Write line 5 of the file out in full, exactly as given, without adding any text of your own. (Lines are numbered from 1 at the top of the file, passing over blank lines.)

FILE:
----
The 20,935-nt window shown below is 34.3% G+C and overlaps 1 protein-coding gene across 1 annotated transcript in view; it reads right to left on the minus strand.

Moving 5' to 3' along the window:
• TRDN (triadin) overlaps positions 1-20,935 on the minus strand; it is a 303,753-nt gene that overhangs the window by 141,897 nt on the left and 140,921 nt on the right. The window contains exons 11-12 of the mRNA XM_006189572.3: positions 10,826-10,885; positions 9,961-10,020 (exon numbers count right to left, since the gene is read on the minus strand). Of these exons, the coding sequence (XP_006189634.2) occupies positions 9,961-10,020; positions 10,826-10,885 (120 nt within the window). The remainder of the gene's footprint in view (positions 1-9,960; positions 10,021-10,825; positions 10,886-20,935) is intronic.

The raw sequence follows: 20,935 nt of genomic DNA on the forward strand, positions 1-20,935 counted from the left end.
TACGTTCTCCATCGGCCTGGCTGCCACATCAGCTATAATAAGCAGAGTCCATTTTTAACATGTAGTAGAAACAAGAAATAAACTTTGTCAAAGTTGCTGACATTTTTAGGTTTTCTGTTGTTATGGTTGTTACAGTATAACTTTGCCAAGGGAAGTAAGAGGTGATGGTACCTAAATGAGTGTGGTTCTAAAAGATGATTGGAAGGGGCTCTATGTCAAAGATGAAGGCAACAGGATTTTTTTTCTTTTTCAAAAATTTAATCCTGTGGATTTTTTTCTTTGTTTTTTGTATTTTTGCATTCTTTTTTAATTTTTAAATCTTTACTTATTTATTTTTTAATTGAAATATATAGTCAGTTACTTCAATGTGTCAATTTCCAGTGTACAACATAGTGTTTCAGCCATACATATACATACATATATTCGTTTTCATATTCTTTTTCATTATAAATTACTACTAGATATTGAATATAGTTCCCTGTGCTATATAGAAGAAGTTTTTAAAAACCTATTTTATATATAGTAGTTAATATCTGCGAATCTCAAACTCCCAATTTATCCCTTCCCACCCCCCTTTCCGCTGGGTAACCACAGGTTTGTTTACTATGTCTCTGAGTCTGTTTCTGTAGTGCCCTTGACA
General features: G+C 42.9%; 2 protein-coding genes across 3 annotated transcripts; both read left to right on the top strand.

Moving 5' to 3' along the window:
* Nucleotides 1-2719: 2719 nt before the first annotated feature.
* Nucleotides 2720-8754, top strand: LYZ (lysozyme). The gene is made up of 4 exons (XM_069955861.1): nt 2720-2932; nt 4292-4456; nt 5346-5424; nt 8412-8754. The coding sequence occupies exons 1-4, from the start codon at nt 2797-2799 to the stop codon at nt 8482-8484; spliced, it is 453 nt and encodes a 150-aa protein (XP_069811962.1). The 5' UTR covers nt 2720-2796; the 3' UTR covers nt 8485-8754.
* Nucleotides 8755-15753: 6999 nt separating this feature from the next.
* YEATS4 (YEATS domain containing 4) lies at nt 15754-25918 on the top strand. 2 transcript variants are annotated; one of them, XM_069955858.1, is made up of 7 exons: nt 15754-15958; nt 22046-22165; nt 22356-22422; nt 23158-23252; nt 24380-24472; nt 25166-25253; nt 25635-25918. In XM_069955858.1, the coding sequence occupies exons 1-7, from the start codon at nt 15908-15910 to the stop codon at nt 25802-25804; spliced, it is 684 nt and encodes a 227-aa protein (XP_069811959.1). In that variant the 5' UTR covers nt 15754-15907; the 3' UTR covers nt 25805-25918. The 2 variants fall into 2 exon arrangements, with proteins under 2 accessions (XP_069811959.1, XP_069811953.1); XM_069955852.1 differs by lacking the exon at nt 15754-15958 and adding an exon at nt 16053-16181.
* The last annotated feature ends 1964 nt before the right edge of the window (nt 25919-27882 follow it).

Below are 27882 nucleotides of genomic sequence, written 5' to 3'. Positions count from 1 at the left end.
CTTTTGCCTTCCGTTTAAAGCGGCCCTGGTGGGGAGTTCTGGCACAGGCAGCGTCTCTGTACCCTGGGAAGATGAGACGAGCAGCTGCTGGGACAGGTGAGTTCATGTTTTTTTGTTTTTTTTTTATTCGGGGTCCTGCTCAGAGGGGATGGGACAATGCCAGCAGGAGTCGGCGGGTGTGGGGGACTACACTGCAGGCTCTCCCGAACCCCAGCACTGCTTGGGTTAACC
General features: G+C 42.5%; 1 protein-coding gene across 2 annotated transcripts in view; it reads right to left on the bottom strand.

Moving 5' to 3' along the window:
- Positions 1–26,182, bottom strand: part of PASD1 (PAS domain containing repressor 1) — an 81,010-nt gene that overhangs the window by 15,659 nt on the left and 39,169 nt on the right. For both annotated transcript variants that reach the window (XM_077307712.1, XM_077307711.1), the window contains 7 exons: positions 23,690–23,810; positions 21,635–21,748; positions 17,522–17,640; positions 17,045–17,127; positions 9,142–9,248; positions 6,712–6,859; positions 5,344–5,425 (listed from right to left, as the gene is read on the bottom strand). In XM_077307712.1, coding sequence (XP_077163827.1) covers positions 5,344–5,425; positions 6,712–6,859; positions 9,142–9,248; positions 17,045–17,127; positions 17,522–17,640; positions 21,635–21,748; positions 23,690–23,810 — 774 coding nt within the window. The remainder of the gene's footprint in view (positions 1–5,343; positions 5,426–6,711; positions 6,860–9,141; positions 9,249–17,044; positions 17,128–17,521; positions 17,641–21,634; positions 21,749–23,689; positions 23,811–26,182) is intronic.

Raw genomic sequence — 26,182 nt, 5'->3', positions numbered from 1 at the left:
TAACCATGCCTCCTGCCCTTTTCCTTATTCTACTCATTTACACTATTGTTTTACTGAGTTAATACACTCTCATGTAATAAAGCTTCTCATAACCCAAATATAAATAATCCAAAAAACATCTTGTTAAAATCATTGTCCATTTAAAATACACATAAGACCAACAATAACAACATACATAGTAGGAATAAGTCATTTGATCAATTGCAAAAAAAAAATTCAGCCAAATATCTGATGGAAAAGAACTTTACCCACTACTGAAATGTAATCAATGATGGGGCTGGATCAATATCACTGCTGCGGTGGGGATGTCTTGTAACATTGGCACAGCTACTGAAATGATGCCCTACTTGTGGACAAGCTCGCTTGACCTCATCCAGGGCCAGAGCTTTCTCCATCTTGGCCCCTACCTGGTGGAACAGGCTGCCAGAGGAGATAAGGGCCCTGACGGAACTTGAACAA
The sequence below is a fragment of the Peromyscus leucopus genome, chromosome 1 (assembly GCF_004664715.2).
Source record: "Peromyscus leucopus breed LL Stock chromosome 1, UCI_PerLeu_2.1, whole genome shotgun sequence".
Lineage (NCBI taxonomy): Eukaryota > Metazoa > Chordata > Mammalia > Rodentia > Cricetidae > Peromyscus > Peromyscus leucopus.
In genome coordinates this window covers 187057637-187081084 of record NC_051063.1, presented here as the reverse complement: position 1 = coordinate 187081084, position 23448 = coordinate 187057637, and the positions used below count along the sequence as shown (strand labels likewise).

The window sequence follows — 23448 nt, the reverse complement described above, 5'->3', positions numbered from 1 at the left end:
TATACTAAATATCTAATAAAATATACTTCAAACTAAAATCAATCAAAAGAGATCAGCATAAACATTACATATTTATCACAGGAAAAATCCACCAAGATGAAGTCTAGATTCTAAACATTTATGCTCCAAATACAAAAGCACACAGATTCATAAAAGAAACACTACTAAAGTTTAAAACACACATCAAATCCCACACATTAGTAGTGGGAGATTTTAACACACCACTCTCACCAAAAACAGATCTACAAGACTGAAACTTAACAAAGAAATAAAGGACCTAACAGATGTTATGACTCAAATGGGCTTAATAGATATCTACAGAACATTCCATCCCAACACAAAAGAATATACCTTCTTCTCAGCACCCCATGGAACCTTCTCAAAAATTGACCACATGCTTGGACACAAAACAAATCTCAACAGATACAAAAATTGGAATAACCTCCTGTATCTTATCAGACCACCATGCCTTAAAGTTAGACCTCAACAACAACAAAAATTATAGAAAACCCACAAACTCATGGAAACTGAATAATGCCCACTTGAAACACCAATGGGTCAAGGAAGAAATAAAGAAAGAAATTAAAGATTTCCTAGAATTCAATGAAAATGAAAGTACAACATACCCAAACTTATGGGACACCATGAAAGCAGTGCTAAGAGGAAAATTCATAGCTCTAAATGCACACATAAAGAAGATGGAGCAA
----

TACGTTCTCCATCGGCCTGGCTGCCACATCAGCTATAATAAGCAGAGTCCATTTTTAACATGTAGTAGAAACAAGAAATAAACTTTGTCAAAGTTGCTGACATTTTTAGGTTTTCTGTTGTTATGGTTGTTACAGTATAACTTTGCCAAGGGAAGTAAGAGGTGATGGTACCTAAATGAGTGTGGTTCTAAAAGATGATTGGAAGGGGCTCTATGTCAAAGATGAAGGCAACAGGATTTTTTTTCTTTTTCAAAAATTTAATCCTGTGGATTTTTTTCTTTGTTTTTTGTATTTTTGCATTCTTTTTTAATTTTTAAATCTTTACTTATTTATTTTTTAATTGAAATATATAGTCAGTTACTTCAATGTGTCAATTTCCAGTGTACAACATAGTGTTTCAGCCATACATATACATACATATATTCGTTTTCATATTCTTTTTCATTATAAATTACTACTAGATATTGAATATAGTTCCCTGTGCTATATAGAAGAAGTTTTTAAAAACCTATTTTATATATAGTAGTTAATATCTGCGAATCTCAAACTCCCAATTTATCCCTTCCCACCCCCCTTTCCGCTGGGTAACCACAGGTTTGTTTACTATGTCTCTGAGTCTGTTTCTGTAGTGCCCTTGACA